Older people, renters, women, people with disabilities are among those most vulnerable to be hit hardest by Australia’s current housing crisis. What seems to have been lacking are practical ways to address problems and to alleviate the stresses especially felt by vulnerable Australians in this space.
Adam Davey, CEO of the Winston Churchill Trust congratulated the four Churchill Fellows who have recently returned from their Fellowships to research housing for the vulnerable, and is pleased to highlight their projects, as they offer real and practical answers.
“We know Australia is experiencing a housing affordability crisis, and for vulnerable people in our community they feel it most. Australia needs practical ideas and solutions now to ensure there are suitable housing options,”
“Governments of all levels are looking for solutions. To find solutions, they just need to ask a Churchill Fellow: ‘How do we fix this? How can we learn from overseas?’ And they’ll get answers and ideas they might not have considered or even heard of.”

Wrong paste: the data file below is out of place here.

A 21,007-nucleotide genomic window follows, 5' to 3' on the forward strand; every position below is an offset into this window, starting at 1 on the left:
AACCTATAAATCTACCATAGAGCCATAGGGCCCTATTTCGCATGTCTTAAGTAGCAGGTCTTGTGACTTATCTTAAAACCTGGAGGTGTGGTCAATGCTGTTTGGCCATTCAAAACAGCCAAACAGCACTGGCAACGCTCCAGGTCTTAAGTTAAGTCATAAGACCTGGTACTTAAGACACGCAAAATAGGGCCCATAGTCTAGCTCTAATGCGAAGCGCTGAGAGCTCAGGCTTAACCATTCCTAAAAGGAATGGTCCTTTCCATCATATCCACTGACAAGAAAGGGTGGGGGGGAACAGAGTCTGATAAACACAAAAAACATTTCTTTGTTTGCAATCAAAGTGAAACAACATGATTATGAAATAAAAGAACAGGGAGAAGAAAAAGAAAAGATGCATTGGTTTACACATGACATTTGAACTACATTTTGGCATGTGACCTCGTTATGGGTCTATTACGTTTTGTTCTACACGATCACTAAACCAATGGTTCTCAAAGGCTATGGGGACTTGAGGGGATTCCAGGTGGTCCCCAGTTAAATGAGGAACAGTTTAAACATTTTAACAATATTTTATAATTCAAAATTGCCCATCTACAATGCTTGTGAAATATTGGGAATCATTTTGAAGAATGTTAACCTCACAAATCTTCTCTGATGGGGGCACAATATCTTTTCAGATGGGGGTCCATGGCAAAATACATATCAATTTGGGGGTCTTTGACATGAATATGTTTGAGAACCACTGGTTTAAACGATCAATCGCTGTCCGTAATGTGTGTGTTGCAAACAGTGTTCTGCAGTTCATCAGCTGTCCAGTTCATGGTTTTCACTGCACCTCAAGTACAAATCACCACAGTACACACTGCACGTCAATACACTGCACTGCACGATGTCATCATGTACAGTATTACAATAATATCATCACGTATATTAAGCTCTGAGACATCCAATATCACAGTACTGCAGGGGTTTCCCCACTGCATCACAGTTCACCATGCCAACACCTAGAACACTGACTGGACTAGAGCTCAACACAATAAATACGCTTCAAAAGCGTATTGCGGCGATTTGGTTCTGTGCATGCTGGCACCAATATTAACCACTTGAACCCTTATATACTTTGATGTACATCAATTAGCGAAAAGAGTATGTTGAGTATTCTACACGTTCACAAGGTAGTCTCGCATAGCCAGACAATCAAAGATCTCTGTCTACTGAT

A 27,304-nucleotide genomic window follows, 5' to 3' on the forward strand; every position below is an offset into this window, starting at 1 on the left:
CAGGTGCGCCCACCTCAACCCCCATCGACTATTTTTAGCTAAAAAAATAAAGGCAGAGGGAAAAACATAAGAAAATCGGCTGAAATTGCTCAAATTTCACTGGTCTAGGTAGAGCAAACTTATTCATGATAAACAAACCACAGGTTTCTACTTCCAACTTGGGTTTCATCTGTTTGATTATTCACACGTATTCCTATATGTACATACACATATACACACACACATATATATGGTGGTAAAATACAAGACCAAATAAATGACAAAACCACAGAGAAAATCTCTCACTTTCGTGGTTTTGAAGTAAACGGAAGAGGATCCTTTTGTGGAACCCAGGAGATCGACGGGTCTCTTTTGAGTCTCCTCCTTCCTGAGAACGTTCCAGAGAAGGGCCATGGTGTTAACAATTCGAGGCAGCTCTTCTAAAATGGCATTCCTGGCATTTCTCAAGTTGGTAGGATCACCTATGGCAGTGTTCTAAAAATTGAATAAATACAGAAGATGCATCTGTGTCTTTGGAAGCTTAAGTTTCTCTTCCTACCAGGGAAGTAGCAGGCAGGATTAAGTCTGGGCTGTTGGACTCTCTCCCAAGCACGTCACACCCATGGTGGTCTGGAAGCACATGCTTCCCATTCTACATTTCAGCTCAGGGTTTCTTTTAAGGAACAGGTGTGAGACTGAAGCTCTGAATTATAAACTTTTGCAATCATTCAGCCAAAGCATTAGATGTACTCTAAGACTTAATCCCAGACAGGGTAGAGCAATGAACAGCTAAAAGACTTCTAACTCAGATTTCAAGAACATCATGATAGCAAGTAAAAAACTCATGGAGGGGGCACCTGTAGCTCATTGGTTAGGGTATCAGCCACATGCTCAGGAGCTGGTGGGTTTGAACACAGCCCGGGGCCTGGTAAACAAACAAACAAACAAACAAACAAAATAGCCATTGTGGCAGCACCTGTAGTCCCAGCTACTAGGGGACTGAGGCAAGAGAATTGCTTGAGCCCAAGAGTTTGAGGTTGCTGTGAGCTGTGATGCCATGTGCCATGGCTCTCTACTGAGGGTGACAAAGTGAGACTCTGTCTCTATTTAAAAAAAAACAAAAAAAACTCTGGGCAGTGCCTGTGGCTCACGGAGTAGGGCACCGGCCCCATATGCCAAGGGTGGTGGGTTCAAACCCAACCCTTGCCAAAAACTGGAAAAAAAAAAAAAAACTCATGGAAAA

Recently returned Churchill Fellows have been to nine different nations and researched alternative and best practice housing models for women, older people, renters and people living with a disability.
Dr Victoria Cornell explored how and why alternative housing models for older people overseas are successful, and how they could be implemented in Australia. She saw first-hand solutions in Denmark, Germany, Japan, Singapore and USA.
Joel Dignam travelled to New Zealand, UK and USA to learn how to best build an organisation to grow the power of renters to advocate for social change.
Jennifer Kulas investigated innovative housing models for women in Austria, France, Netherlands, Switzerland and UK.
Kim Samuel learned first-hand from the US and Israel about best-practice communities and housing that support people living with a disability.
“Churchill Fellows are passionate and willing to share, with fresh knowledge and the highest level of expertise,”
These Fellows have collaborated with experts across several countries and have returned with solid knowledge about how to design and implement social housing, affordable housing and organising renters to advocate for improved rights.
“That’s why Churchill Fellows go around the world to learn about better ways of doing things, and to bring back real and practical solutions that are working now in other countries that we can adopt in Australia,” said Mr Davey.